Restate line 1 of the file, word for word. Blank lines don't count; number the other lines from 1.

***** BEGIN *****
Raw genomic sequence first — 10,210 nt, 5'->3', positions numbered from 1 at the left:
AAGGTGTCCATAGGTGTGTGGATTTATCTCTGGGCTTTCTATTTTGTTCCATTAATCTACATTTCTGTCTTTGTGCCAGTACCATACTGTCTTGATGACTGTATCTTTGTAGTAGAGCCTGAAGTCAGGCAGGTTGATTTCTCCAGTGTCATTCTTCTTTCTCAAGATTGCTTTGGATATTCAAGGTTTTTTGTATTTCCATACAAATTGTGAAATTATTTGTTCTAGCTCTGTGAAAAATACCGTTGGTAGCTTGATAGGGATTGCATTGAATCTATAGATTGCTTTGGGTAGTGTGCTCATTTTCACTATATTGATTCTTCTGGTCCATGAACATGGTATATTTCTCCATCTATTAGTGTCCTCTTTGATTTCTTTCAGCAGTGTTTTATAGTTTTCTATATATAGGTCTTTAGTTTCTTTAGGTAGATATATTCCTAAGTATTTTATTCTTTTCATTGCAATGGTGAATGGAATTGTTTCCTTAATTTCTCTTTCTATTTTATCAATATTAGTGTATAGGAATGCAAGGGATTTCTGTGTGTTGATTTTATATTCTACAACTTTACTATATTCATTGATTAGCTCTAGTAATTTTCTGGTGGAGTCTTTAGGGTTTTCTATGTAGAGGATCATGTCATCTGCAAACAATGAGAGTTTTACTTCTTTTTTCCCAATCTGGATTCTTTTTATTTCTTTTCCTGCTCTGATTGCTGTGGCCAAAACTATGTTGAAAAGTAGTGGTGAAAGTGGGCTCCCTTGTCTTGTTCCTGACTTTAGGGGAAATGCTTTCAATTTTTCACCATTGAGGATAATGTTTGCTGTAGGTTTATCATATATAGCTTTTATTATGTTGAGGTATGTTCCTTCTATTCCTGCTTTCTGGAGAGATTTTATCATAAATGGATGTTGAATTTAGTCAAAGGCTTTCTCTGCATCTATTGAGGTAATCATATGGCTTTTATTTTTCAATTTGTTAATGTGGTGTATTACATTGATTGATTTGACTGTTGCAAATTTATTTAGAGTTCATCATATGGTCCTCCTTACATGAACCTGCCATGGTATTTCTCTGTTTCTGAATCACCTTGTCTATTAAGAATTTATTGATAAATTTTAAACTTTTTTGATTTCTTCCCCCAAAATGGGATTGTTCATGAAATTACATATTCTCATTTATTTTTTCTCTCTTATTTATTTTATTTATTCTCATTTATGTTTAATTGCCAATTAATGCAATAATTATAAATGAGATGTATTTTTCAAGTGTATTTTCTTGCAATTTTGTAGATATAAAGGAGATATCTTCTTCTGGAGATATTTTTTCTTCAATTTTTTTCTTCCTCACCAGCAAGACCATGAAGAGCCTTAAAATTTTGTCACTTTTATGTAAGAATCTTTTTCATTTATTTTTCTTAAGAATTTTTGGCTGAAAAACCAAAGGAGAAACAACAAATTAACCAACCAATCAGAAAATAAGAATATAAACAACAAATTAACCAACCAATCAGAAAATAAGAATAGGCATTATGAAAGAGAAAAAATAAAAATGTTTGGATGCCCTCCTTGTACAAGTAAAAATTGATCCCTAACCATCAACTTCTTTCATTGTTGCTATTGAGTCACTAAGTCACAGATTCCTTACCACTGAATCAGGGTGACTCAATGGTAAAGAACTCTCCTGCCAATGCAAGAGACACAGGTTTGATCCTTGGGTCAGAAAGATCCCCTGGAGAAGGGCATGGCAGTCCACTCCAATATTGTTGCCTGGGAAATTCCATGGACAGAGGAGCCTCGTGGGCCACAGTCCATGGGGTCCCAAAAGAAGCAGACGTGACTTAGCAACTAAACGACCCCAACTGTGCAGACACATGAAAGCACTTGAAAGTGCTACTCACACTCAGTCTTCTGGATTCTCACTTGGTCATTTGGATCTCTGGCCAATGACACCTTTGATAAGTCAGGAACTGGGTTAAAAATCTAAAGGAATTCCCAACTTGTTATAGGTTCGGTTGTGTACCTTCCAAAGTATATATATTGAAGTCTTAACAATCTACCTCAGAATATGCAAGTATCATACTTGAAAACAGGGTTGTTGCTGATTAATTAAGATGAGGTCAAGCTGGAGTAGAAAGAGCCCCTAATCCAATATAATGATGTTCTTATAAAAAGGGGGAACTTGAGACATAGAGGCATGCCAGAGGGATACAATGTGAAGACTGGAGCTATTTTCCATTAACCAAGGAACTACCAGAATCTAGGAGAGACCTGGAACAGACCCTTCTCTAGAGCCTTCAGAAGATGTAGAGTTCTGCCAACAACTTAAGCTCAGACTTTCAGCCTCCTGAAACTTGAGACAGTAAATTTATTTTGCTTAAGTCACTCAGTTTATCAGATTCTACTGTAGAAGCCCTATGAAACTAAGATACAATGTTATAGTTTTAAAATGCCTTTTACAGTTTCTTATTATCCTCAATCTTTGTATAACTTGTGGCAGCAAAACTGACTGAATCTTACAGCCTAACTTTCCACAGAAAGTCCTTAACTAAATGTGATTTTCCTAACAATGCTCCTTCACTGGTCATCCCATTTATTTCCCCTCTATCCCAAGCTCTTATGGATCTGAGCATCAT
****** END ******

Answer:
Raw genomic sequence first — 10,210 nt, 5'->3', positions numbered from 1 at the left: